There isn’t much the Arches don’t experience. They sleep in a bedouin tent in the desert (not a happy experience), they ride a camel, they attend a birthday party with a cake, candles, and a song that is not “Happy Birthday.” The feasts they are offered for everyday meals leave the Arches bewildered.
A visit to Jerusalem is a profound experience for the Arches. Matthew talks excitedly about actually being at the Dome on the Mount, which he had only seen in his history book, “and the picture I took is better than the one in my history book!” Michel, whose parents initially were worried about him traveling to a war zone (his mother, not knowing where Israel is, says, “Israel better be in St. Louis!”) is thrilled about being at the Western Wall and inserting a wish into a crack. “I’m so happy!” he enthuses.
When the tour comes to a close, the combined circus is running like a well-oiled machine. Manal is excited that she learned how to do tricks on a stationary trapeze, Keaton got his first kiss from Israeli beauty Shirell, and everyone is crying at the airport.
The film concentrates on the growing bonds that form between the Arches and Galilee troupe members, but there are some disturbing moments. Ali, one of the Arab performers, is unhappy with the way the girls are behaving. “They should be beaten,” he says. Two of the male Arches also talk about punching girls who they imagine are their girlfriends. In the Q&A, we learn about an incident in which one of the Arab kids was thrown out of a shop after being accused of stealing—a bit of this was included in the trailer for the film, but not in the final movie. Keaton said in the Q&A that the presence of the Arches seemed to have broken down barriers between the Arab and Jewish members of the Galilee Circus, and Jessica Hentoff said that change like they hope to bring is a drop in the bucket, but that she expected those drops to accumulate.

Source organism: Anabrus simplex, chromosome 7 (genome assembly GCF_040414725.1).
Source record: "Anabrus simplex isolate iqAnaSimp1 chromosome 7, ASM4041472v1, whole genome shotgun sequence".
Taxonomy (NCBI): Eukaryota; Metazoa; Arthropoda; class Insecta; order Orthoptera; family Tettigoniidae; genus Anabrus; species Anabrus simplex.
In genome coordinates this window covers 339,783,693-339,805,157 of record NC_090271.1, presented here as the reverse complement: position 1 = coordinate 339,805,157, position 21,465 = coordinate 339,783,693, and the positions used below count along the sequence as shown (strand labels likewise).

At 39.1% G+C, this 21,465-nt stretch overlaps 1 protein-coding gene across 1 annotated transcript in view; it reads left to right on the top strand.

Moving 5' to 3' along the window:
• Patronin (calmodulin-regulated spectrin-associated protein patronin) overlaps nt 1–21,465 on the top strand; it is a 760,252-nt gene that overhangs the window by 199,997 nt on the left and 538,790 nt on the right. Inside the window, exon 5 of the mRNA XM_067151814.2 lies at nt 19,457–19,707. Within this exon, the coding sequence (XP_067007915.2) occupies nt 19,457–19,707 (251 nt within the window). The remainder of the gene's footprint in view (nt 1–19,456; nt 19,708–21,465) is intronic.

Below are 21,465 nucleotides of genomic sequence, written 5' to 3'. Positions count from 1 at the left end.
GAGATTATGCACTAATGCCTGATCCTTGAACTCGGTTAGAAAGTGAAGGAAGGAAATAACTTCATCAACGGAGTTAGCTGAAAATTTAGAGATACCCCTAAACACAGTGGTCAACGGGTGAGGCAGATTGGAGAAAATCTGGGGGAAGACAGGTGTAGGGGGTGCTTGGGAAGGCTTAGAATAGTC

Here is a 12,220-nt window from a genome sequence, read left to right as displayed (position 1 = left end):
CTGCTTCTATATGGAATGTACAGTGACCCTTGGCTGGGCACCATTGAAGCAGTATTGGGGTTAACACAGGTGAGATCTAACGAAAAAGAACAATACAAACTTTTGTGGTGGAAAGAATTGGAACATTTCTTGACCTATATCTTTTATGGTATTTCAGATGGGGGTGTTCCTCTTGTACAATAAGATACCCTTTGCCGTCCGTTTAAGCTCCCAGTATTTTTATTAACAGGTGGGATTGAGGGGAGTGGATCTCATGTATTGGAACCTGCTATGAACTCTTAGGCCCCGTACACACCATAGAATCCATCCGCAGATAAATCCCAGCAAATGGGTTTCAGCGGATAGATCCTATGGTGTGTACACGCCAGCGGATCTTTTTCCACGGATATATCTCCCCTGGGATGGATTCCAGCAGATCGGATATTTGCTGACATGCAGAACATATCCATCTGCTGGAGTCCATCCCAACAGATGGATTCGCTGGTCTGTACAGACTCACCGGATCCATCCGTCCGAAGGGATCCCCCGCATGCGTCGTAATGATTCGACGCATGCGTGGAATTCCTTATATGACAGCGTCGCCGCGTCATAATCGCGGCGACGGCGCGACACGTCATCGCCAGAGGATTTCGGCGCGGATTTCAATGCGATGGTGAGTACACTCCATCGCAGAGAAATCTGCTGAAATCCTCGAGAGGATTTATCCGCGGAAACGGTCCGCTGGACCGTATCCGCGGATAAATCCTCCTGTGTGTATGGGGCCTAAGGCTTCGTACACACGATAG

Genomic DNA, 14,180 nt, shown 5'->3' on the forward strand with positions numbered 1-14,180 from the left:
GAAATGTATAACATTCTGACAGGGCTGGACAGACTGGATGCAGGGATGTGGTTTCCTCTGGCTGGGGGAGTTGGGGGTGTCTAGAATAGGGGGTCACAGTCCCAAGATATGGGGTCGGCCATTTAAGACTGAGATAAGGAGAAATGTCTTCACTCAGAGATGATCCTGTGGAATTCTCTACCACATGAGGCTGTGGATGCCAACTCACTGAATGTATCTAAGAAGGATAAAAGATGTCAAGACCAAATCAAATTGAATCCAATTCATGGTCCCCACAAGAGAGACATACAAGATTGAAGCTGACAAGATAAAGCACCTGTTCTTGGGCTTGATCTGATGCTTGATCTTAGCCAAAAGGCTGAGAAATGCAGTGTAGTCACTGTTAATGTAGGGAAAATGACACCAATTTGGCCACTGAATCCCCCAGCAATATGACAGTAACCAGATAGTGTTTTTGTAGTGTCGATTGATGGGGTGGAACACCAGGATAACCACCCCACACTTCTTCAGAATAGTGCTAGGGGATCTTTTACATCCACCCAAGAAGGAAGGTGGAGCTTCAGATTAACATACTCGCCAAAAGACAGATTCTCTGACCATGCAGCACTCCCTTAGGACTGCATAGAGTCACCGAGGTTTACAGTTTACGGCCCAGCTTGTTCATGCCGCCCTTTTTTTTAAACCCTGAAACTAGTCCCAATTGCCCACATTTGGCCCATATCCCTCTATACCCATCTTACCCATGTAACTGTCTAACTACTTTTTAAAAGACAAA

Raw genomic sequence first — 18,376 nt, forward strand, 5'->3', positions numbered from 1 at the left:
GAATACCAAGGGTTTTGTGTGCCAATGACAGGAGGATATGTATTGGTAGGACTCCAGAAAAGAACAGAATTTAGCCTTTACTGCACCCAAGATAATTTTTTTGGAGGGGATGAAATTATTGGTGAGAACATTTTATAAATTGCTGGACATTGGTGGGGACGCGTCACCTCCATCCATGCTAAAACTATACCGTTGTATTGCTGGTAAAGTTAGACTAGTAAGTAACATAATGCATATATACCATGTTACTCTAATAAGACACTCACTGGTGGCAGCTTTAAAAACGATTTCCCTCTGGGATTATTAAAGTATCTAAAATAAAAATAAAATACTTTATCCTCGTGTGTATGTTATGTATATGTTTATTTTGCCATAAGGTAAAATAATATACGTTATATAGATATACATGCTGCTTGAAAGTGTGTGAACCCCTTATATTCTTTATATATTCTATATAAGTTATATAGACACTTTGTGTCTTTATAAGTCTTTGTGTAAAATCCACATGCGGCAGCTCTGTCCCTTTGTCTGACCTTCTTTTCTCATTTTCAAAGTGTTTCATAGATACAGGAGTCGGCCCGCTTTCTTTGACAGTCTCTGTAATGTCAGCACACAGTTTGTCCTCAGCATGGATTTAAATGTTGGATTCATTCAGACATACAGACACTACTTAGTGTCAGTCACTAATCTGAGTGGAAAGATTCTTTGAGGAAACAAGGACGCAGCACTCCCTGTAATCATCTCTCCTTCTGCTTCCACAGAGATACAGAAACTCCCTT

I hope she’s right. Some changes have come to some parts of the world with persistent, peaceful efforts such as this one. By planting the idea that the Arches were peace ambassadors to Israel, Hentoff opened their minds to new possibilities, and the continued cultural exchange—both groups continue to travel between each other’s countries—will keep those minds open. I’d like to see some work done on bringing peace and equality not only to Arabs in Israel, but to women in both countries. Circus Kids is a movie that is determined to plant hope. While I think it would have benefited from revealing some of its sharper edges, it is an entertaining and revealing film that deserves a wide audience. l
Circus Kids will screen Sunday, October 10, 1:30 p.m. All screenings take place at the AMC River East 21 Theatres, 322 E. Illinois St.
Previous CIFF coverage
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The Princess of Montpensier: The French Catholic persecution of Protestants forms the backdrop for this period drama about the travails suffered by a beautiful noblewoman desired by four men. (France/Germany)
Cameraman: The Life and Work of Jack Cardiff: Legendary British cinematographer Jack Cardiff and others who knew him discuss his career, including such highlights as The Red Shoes and Black Narcissus. (UK)
Waste Land: A moving examination of the positive transformation of workers in Brazil’s largest landfill when artist Vik Muniz comes to photograph them. (Brazil/USA)
Uncle Boonmee Who Can Recall His Past Lives: This 2010 Palme d’Or winner chronicles the final days of Boonmee using magic realism and experimental techniques to explore universal myths and symbols. (Thailand)
The Last Report on Anna: A dreamy, romantic film centering on Anna Kéthly, real-life Hungarian minister in exile, and a spy’s attempt to silence her by seducing her into returning to their communist-controlled country. (Hungary)